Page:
Political Economy and Statesmanship: Smith, Hamilton, and the Foundation of the Commercial Republic
By: Peter McNamara (author)Hardback
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How and why do economies and societies develop? How can America maintain competitiveness in the global marketplace? What should be the balance between economic and political goals in the conduct of foreign policy? Questions concerning relations between politics and economics are not new. Stepping back from current controversies, McNamara shows how the debates between Smith and Hamilton on the foundation of the commercial republic point to an important juncture in the history of political thought. While remaining scrupulously fair to Smith's sophisticated account of politics and economics, McNamara brings out its limitations through a comparison with the stateman Hamilton's words and deeds. He stresses that Hamilton's reservations about Smithian political economy illustrate critical practical questions regarding the nature of capitalist economic development and call into question the relationship between political theory and political practice as it was conceived by Smith. "Political Economy and Statesmanship" has a number of practical implications for contemporary debate. The author points toward a kind of constitutional economics distinct from that of the public choice school. McNamara suggests the need to revive the idea of an "American System" that matches economic policy with the political culture of the nation. Finally, the author affirms the idea that the United States, as the first "new nation," can serve as a model for developing nations.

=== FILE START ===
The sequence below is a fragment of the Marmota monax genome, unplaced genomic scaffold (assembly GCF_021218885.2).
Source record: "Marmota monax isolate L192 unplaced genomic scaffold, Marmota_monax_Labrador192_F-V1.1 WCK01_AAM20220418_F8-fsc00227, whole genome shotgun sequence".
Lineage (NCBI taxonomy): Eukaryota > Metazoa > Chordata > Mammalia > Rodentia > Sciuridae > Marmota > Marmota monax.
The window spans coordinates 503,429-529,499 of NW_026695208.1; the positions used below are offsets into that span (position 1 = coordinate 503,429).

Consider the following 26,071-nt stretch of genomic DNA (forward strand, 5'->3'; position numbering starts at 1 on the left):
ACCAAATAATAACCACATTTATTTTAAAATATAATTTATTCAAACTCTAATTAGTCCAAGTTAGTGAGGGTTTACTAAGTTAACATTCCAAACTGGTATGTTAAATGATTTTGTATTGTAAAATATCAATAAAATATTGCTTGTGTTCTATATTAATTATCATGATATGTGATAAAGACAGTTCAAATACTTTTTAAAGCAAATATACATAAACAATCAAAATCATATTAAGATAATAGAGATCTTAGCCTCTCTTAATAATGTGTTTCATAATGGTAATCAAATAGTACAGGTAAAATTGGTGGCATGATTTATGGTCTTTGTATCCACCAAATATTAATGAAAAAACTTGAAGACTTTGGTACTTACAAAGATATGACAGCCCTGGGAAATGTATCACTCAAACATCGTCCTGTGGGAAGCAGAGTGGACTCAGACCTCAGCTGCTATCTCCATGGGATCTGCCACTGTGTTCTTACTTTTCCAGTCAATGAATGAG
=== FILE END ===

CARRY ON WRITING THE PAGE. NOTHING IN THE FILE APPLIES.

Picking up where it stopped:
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- ID: 9780875802282
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